Step 3: Translate shared aspirations into principles
So, the aspirations of both the corporation and the community were articulated and substantiated. The next step was translating these aspirations into a set of clear principles by which to critically assess the CSR strategy being pursued by Barrick and its partners in PVDC. Since, in theory, all three of the business aspirations could be fulfilled by ensuring the realization of the aspirations of the local communities, I directly linked the principles that would define a successful CRS strategy to their aspirations. “Getting it Right” provided a very useful principles framework, which I used.
Connecting CRS principles to shared aspirations
Step 4: Define good practice and assess
Once the broad principles are clear, a series of good practices can be defined that follow from these principles and from the specific context of the case your analyzing. I used a number of good practices defined in “Getting it Right” and came up with a few of my own as well. Here is a list of good practices that were relevant for this case and against which I assessed the goodness of the CRS strategy of PVDC in both theory and practice. The first five related to the first community aspiration, 6-8 relate to the second, and 9-14 to the third. To be clear, the list of good practices should be case specific; this is not a set menu against which all CRS strategies should be assessed. That would not be appropriate.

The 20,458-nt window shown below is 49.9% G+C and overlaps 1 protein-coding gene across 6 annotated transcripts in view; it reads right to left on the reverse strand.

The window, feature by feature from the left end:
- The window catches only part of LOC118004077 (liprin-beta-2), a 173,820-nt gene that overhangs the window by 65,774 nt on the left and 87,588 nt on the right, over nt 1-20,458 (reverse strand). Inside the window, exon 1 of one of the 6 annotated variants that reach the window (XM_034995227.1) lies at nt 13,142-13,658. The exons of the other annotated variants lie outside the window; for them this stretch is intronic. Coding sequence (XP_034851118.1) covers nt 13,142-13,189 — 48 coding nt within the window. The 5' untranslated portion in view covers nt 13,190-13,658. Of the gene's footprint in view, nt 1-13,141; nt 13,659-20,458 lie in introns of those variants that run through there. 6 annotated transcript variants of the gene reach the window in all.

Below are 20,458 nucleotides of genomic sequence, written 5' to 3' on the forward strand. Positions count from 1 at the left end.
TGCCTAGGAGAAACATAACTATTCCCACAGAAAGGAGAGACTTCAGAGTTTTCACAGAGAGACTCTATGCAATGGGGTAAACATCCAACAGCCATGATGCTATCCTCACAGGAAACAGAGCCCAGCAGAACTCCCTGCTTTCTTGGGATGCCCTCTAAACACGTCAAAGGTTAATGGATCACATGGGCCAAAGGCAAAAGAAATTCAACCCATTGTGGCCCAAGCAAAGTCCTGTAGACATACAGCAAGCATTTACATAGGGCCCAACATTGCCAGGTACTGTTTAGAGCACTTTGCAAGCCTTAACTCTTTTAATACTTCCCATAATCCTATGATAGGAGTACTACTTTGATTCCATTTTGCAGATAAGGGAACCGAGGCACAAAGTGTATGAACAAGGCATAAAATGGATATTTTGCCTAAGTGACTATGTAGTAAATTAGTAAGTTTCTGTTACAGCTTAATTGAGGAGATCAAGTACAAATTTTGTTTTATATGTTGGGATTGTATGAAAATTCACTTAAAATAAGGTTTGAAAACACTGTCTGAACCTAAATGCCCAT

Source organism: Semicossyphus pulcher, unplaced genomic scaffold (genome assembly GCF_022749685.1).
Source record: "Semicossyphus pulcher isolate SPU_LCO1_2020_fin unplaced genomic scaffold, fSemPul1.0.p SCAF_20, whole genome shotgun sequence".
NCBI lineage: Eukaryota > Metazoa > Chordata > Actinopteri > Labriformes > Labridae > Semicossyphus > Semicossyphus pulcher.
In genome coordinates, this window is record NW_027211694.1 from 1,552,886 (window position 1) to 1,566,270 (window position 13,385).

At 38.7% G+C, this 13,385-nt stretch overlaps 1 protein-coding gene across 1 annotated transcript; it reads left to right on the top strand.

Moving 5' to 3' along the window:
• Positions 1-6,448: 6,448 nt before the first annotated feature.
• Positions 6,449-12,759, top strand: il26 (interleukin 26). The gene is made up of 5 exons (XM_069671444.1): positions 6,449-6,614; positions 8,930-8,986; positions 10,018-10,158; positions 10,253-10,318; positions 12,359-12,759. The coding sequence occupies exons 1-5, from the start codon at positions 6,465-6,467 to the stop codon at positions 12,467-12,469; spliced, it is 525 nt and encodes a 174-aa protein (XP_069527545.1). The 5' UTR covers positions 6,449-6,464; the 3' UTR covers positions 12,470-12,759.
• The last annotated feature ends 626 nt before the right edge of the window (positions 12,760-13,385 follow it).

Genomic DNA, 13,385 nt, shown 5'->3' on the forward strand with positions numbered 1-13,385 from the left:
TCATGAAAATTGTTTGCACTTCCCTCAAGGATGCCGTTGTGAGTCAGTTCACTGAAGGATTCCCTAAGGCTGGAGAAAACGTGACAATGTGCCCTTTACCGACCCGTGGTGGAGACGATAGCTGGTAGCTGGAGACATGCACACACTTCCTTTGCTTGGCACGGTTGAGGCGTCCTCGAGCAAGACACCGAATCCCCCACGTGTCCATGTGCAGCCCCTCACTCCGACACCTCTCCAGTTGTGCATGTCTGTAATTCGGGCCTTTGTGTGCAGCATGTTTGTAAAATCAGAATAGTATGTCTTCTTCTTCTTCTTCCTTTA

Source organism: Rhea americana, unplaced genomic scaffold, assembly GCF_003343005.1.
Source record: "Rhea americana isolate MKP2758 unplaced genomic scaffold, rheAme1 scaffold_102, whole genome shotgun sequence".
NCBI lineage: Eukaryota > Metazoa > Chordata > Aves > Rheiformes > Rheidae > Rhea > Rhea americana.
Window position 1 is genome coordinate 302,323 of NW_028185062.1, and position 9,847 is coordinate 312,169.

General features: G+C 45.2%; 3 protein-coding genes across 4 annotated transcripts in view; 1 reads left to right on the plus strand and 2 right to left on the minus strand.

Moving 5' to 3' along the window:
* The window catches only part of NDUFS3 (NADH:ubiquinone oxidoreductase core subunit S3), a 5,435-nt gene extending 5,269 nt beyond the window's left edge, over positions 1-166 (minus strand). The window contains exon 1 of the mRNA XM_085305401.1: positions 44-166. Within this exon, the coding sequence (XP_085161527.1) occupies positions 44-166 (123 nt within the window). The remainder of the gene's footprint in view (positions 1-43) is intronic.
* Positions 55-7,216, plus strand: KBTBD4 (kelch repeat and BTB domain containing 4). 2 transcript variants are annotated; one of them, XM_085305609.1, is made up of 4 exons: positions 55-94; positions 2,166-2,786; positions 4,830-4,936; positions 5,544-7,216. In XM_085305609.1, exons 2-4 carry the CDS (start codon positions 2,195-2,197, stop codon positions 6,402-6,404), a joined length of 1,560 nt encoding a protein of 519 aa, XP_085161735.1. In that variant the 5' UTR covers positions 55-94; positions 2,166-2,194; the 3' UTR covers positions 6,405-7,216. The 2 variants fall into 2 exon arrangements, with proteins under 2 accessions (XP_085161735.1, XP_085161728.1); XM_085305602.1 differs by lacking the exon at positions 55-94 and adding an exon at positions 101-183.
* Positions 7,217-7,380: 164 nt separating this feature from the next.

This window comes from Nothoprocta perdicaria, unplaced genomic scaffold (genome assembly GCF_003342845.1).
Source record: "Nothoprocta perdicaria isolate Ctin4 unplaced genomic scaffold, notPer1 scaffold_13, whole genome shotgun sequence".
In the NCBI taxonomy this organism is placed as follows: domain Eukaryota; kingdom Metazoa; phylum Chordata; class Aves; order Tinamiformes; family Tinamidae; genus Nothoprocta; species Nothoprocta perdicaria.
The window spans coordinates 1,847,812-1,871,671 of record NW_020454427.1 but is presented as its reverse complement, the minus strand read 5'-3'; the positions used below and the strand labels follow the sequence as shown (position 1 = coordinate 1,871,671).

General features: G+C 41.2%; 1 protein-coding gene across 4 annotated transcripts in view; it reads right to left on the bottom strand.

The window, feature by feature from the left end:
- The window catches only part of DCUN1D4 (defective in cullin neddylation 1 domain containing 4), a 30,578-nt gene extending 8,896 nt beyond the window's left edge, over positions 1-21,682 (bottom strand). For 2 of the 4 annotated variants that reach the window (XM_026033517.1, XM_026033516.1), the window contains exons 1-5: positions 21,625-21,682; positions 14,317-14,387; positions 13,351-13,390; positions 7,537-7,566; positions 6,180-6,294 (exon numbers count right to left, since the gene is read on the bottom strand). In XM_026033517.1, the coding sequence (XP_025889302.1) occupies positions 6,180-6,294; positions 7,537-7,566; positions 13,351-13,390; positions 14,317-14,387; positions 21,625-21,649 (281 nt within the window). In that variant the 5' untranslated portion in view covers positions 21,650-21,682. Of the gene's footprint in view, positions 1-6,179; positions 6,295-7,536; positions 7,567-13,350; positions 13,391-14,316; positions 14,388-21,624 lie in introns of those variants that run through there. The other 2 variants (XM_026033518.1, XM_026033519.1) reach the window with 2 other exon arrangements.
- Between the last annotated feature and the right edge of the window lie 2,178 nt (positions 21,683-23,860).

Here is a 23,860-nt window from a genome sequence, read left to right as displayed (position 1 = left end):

- engage with many people
- generate widely shared and widely enjoyed benefits
- agree that the communities own their development process, not the company
- leverage resources and share costs
- reward reasonable and thoughtful interaction, not violence
- listen to local communities’ concerns regarding side effects
- discuss a long-term vision with communities
- help communities to develop their own impact preparedness plan
- provide support to existing organizations and strengthen local capacity
- present a human face to communities and interact with them
- ask, discuss, and listen – engage openly with communities in decisions that affect their lives
- ensure that information is easily accessible to all types and groups of people
- be responsive to community inquiries, questions, and letters
- act, and be seen to act, on requests that go beyond the corporate interest
 Based on a framework in “Making the most of corporate social responsibility.” McKinsey Quarterly, December 2009.
 Zandvliet, L. and M.B. Anderson. (2009). Getting it Right: Making Corporate-Community Relations Work. Sheffield: Greenleaf Publishing Limited. The book will be referred to simply as “Getting it Right” from this point forward in the report